George Orwell is probably most of the well-known authors around the world, with his book Nineteen Eighty-Four being on almost all ‘every book to read before you die’ list. And while Nineteen Eighty-Four is a well written and thought-provoking book, I also feel that Down and Out in Paris and London is equally as important to read, but for a different reason. Nineteen Eighty-Four is a dystopian novel that centres around the consequences of government over-reach, totalitarianism, mass surveillance and severe regimentation of people and their behaviours within society, but Down and Out deal with an issue that might hit slightly closer to home.
In this book, Orwell describes the life of poverty in two cities, Paris and London. In Paris, he explains how he has just lost his job and all his savings, through unfortunate circumstances and a robbery by a strange Italian man. In a desperate need to find work, he and his friend Boris turn to the restaurant business and work long hours with extremely little pay. Throughout his time in Paris, Orwell describes the struggles of being a working man in Paris met with empty promises of job opportunities and a wistful desire for a better life.
The second part of the book moves to London, where Orwell is living the life of a homeless man travelling from shelter to shelter. He intended to be working for a family, but upon arrival, they inform him that they will not need his services for another month. So Orwell, similarly to in Paris, sells his clothes and tries to get by day-by-day. He spends the night in a series of dirty lodging houses, casual wards, and charitable establishments run by organisations like the Salvation Army. The story goes onto describe the people he meets and their backgrounds.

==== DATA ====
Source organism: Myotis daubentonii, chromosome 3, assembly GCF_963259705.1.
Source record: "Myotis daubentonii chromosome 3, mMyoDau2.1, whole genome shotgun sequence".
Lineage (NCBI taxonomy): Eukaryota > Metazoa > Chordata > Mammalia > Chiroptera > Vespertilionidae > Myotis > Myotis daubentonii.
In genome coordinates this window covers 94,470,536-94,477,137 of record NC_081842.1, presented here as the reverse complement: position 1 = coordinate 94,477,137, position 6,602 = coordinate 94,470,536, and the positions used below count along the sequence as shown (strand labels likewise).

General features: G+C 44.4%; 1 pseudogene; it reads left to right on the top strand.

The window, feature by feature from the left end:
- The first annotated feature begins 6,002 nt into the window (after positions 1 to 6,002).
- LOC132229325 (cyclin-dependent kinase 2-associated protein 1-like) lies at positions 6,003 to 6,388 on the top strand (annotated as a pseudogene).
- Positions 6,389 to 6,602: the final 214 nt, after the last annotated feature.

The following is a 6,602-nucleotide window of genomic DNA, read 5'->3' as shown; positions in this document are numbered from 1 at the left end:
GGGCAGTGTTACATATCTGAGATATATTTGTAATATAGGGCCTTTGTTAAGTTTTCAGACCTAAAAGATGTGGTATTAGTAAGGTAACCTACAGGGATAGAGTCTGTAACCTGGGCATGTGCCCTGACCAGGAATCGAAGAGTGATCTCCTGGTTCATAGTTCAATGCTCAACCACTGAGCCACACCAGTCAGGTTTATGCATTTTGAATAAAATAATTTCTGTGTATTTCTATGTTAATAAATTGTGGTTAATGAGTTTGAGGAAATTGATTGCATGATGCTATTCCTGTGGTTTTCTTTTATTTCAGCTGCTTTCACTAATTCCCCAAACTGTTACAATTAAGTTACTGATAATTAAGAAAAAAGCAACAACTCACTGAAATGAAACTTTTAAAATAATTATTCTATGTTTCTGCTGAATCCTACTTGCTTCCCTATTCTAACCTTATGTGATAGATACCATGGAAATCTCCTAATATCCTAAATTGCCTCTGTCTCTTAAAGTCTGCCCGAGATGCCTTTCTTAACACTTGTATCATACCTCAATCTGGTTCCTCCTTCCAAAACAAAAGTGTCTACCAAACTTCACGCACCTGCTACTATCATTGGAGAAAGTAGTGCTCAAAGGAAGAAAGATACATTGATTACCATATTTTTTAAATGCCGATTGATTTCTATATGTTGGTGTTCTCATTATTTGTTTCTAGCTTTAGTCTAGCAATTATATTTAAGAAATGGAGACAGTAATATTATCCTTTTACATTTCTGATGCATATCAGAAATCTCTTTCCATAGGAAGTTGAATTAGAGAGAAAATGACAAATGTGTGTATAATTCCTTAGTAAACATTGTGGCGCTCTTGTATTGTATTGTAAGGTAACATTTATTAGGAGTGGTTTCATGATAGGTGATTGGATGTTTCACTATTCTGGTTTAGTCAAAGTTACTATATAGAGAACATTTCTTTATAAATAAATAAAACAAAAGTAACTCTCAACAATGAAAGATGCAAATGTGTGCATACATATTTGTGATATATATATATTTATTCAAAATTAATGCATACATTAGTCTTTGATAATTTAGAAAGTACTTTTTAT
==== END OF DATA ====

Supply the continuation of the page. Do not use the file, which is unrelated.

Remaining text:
In this day and age, it is hard to know how to act towards homeless people. While I am always inclined to give food rather than money, sometimes I try and remember not to pass judgement on them so quickly. There is a particular inclination to believe that all homeless people will spend their money on drugs, but is that any different than all the 18-year-olds nowadays going to clubs and taking coke? Why is that more readily accepted, than an adult who has probably faced a lot of hardship to get to that point where they are living on the street.
While reading Orwell’s book, the idea struck me of how displaced we become from understanding homeless people, and how comfortable we feel in judging them. I suggest anyone read Down and Out if you’ve never spoken to someone in that situation before and want to see it from their perspective. Obivously I understand that book is set in a different time period, but the feelings and experiences do not seem to be greatly different.
Until next time,